How Rock Salt Works on Roads and why it’s a Danger
When winter comes and the snow falls along with the consequential temperature drops, most people will recognise the familiar sight of gritting lorries spreading rock salt on the roads. This is a process that has been carried out for years which effectively removes snow and ice because salt lowers its temperature causing the snow and ice to melt. While this keeps the roads clear and makes the roads safer for drivers, unfortunately it has a damaging effect on the environment and other things.
Damage to cars
It is well known that the corrosive nature of salt causes damage to cars. It not only attacks the paint surface of cars through rusting, it can also cause serious problems to the undercarriage of cars by corroding mechanical components that can lead to safety problems with your car. This is the reason why many motorists will jet wash their undercarriage on a regular basis and even pay for additional sealant protection.
Harmful to pets
The use of rock salt for roads can also be harmful to pets. After the roads are salted, there is often a residue and remnants of the rock salt or alternatively the snow has been pushed to the side of the road and still contains the rock salt in it. Your pet is at risk from the sodium chloride in the rock salt which normally accounts for over ninety percent of what rock salt is made of. The first problem normally encountered with pets and rock salt is the reaction on their paws. The rock salt can create a chemical burn, causing paws to become red and painful. The natural reaction for pets with irritated or painful paws is to lick them and this can lead to more serious problems such as vomiting and diarrhoea. In more serious cases, where larger amounts of rock salt are ingested, your pet can become disoriented, have seizures, and it can cause toxic poisoning which can result in death. To prevent your pet from being harmed by rock salt, it is important to keep them under control when walking at the height of spreading and to always wash their paws when returning from a walk.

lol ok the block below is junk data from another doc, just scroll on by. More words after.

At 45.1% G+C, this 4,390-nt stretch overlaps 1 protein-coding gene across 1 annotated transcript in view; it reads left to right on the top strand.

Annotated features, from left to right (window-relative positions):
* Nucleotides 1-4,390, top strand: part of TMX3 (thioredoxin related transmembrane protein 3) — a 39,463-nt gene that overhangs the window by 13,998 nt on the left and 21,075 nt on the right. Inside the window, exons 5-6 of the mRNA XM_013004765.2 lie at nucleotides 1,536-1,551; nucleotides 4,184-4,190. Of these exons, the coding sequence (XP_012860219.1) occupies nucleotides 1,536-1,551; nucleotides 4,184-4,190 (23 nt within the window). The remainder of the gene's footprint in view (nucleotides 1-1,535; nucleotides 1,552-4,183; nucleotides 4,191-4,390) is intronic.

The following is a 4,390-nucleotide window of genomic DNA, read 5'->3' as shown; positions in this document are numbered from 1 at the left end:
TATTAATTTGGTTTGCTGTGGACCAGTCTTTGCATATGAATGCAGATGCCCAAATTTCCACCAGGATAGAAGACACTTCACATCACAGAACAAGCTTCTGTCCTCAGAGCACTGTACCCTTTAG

It doesn’t finish there however as rock salt also causes serious damage to the environment and water based eco systems. As the rock salt melts the resultant water becomes concentrated with sodium chloride. This contaminated water runs off into the drainage system, ditches and into the soil which means it can contaminate our water supplies and end up in streams and rivers, where it jeopardises plants, vegetation and aquatic life.
A change is needed
We have been using rock salt for many years in the UK to disperse snow and ice to make our roads safer to use in the winter months and some two million tonnes are spread on our roads every year. Environmental agencies have identified the problems associated with spreading rock salt and concern continues to be raised about the effect is has on the environment, pets and small animals.
There are increasing calls from many concerned organisations for a change in the way we treat our roads. Public opinion is also strengthening in favour of alternative methods. Let’s hope the changes are made soon for the sake of our environment, all animal life that is affected and our pets.